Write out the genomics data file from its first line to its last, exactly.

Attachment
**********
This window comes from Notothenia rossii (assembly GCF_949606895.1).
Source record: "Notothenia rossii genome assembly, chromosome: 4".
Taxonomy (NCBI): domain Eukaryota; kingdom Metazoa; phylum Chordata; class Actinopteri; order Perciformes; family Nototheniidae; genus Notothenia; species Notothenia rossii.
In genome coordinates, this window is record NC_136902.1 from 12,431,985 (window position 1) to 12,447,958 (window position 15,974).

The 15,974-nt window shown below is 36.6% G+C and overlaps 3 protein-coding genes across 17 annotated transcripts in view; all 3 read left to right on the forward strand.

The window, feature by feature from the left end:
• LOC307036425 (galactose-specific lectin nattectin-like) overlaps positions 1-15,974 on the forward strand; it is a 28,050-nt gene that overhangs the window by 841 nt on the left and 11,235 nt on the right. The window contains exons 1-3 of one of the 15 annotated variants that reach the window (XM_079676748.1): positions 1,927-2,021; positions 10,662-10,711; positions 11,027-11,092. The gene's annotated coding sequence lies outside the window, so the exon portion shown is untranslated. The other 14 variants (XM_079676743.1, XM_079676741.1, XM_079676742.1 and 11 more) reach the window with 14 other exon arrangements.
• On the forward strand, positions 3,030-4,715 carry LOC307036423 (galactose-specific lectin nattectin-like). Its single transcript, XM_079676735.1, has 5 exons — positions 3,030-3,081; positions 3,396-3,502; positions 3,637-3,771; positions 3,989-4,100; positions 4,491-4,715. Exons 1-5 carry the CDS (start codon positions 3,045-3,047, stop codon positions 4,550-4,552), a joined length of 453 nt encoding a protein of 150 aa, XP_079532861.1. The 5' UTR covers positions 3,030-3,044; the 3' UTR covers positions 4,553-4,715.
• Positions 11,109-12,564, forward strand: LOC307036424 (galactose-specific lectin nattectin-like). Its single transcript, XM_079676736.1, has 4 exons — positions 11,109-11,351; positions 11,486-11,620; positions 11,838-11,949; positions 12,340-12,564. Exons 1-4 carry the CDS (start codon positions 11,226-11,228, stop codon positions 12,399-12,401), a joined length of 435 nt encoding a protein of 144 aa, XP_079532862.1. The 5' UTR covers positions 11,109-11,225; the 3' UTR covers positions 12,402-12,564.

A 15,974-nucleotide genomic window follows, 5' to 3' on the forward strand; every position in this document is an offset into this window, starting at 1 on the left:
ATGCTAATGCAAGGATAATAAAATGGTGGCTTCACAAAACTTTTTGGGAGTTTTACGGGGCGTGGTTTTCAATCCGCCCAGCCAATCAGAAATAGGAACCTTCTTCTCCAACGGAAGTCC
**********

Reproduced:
This window comes from Notothenia rossii (assembly GCF_949606895.1).
Source record: "Notothenia rossii genome assembly, chromosome: 4".
Taxonomy (NCBI): domain Eukaryota; kingdom Metazoa; phylum Chordata; class Actinopteri; order Perciformes; family Nototheniidae; genus Notothenia; species Notothenia rossii.
In genome coordinates, this window is record NC_136902.1 from 12,431,985 (window position 1) to 12,447,958 (window position 15,974).

The 15,974-nt window shown below is 36.6% G+C and overlaps 3 protein-coding genes across 17 annotated transcripts in view; all 3 read left to right on the forward strand.

The window, feature by feature from the left end:
• LOC307036425 (galactose-specific lectin nattectin-like) overlaps positions 1-15,974 on the forward strand; it is a 28,050-nt gene that overhangs the window by 841 nt on the left and 11,235 nt on the right. The window contains exons 1-3 of one of the 15 annotated variants that reach the window (XM_079676748.1): positions 1,927-2,021; positions 10,662-10,711; positions 11,027-11,092. The gene's annotated coding sequence lies outside the window, so the exon portion shown is untranslated. The other 14 variants (XM_079676743.1, XM_079676741.1, XM_079676742.1 and 11 more) reach the window with 14 other exon arrangements.
• On the forward strand, positions 3,030-4,715 carry LOC307036423 (galactose-specific lectin nattectin-like). Its single transcript, XM_079676735.1, has 5 exons — positions 3,030-3,081; positions 3,396-3,502; positions 3,637-3,771; positions 3,989-4,100; positions 4,491-4,715. Exons 1-5 carry the CDS (start codon positions 3,045-3,047, stop codon positions 4,550-4,552), a joined length of 453 nt encoding a protein of 150 aa, XP_079532861.1. The 5' UTR covers positions 3,030-3,044; the 3' UTR covers positions 4,553-4,715.
• Positions 11,109-12,564, forward strand: LOC307036424 (galactose-specific lectin nattectin-like). Its single transcript, XM_079676736.1, has 4 exons — positions 11,109-11,351; positions 11,486-11,620; positions 11,838-11,949; positions 12,340-12,564. Exons 1-4 carry the CDS (start codon positions 11,226-11,228, stop codon positions 12,399-12,401), a joined length of 435 nt encoding a protein of 144 aa, XP_079532862.1. The 5' UTR covers positions 11,109-11,225; the 3' UTR covers positions 12,402-12,564.

A 15,974-nucleotide genomic window follows, 5' to 3' on the forward strand; every position in this document is an offset into this window, starting at 1 on the left:
ATGCTAATGCAAGGATAATAAAATGGTGGCTTCACAAAACTTTTTGGGAGTTTTACGGGGCGTGGTTTTCAATCCGCCCAGCCAATCAGAAATAGGAACCTTCTTCTCCAACGGAAGTCC